Cheery, easy-to-grow plants for your garden

Colourful garden plants

Well, it’s that exciting time of year again when we begin to get ready for our Okanagan Xeriscape Association spring plant sale.

Last week, I picked up the first set of plant plugs from the wholesaler. Plugs are essentially baby plants that we then pot up to grow larger, in preparation for you to buy them at the sale. Depending on the size and strength of the plugs they are either potted up into four-inch pots or gallons.

This year we have three different types of Coreopsis available. Coreopsis, also known as Tickseed, is a genus of herbaceous perennials in the Asteraceae family.

Asteraceae or Compositae is the largest family of flowering plants and includes the daisy, sunflower, and aster families.

The genus name originated from the Greek words for ‘bug-like’ and refers to the seed heads which resemble a bug or tick.

Coreopsis is a stunning addition to your summer perennial border as they require little but provide a lot. Their reliable, long-blooming daisy-like flowers are produced from early summer through to fall if deadheaded after their initial bloom.

Coreopsis will provide the best show when sited in full sun, so at least six hours of direct sun, but they can tolerate partial sun but you’ll simply see fewer blooms.

These perennials are not fussy about soil and will tolerate both poor and rocky soils. Coreopsis will welcome bees, butterflies and birds to your garden and over time will naturalize to provide you with years of beauty.

They do not suffer any serious pest or disease issues but may develop crown rot when over-irrigated in heavy clay soils.

It is increasingly difficult to label anything in the garden “deer-resistant” but generally Coreopsis is ignored by deer. All of the Coreopsis mentioned below will normally survive Okanagan winters.

• Coreopsis pubescens “Sunshine Superman” or Star Tickseed is a clump-forming perennial native wildflower in the Central and South Eastern U.S. where it is found in areas with rocky, dry soil.

Sunshine Superman is more compact and floriferous than the species Coreopsis, reaching a height of one foot and growing to eight inches wide. This herbaceous perennial features a profusion of one-inch golden yellow flowers with notched petals and an orange central disk. Sunshine Superman is ideal in a meadow planting or naturalized area.

• Coreopsis hybrida “Uptick Cream and Red” wows with an impressive display of large pale cream blooms with a deep burgundy central patch and a yellow eye. These pollen-rich flowers attract a wide variety of beneficial insects with the plant reaching the height and width of one foot. ‘Uptick Cream and Red’ is ideally situated at the front of your perennial border.

Over the past few years the Uptick series has won an impressive list of landscape industry awards.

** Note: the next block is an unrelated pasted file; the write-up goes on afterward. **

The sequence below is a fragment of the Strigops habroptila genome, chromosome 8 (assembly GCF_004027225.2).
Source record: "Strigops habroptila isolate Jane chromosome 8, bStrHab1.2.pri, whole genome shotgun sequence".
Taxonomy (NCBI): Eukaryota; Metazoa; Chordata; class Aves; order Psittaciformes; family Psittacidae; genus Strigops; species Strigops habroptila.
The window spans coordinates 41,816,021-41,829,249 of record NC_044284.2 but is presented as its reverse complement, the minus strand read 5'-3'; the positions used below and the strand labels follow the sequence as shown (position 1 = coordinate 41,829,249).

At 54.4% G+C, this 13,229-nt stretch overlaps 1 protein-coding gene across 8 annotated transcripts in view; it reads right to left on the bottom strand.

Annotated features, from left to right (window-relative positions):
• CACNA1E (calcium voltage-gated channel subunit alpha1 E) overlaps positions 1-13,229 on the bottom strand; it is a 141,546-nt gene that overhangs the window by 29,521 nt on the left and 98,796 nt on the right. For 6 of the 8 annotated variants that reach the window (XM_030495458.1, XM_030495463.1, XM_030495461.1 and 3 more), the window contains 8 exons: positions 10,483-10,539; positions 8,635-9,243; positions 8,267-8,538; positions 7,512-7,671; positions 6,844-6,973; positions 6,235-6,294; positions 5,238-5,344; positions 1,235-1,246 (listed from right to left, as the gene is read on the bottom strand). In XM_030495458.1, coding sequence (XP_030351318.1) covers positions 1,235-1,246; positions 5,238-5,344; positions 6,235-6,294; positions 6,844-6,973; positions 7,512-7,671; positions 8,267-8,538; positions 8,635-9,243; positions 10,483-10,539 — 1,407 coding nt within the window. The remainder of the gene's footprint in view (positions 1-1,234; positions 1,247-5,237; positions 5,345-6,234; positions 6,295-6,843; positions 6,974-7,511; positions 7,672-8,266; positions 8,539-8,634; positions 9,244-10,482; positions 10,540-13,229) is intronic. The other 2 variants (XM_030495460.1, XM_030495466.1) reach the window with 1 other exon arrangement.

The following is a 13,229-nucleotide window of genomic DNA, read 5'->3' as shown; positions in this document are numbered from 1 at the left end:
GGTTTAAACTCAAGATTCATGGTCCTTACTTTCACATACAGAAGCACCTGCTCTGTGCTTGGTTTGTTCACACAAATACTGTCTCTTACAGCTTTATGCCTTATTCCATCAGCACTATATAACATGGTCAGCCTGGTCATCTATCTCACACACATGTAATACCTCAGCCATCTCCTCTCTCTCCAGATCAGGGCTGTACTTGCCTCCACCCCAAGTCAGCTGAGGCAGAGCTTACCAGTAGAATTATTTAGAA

• Due to my love of all shades of red, my personal favourite is Coreopsis verticillata “Sizzle and Spice Hot Paprika.” Coreopsis verticillata or Threadleaf Coreopsis is native to Eastern North America and features thread-like, dainty foliage which provides a nice contrast to plants with heavier foliage even when not in bloom. The cultivar Sizzle and Spice Hot Paprika is diminutive enough to fit into smaller gardens reaching a height of 18 inches with a width of two feet with eye-catching 1.5-inch blooms of a rich deep red.

Date set for plant sale

We’ve set May 11th as the date for our annual spring plant sale to be held at Wild Bloom Nursery located at 840 Old Vernon Road. Membership to OXA has many benefits and as in years past we will be having a member-only presale on the Friday afternoon prior to the sale. Stay tuned to our social media accounts for all the upcoming details.

The Okanagan Xeriscape Association is grateful for the ongoing financial support of the Okanagan Basin Water Board and is proud to be collaborating with them on their Make Water Work campaign.

This article is written by or on behalf of an outsourced columnist and does not necessarily reflect the views of Castanet.

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About the Author

I inherited my passion for gardening from my Australian grandfather, a renowned rose breeder in New South Wales. My interest in water conservation started early after a childhood spent growing up in the desert of Saudi Arabia, when a day of rain was cause for a national holiday.

After meeting Gwen Steele, co-founder of the OXA through the master gardener program, I became passionate about promoting xeriscape. I joined the OXA board as a director in 2015 and became executive director in 2019.

When not promoting the principles of xeriscape and gardening for clients throughout the valley, I can be found on a rural property outside of Kelowna where I harvest thousands of litres of rainwater with which to water my own xeriscape gardens.

Connect with me at [email protected].

Visit the website at: www.okanaganxeriscape.org


The views expressed are strictly those of the author and not necessarily those of Castanet. Castanet does not warrant the contents.

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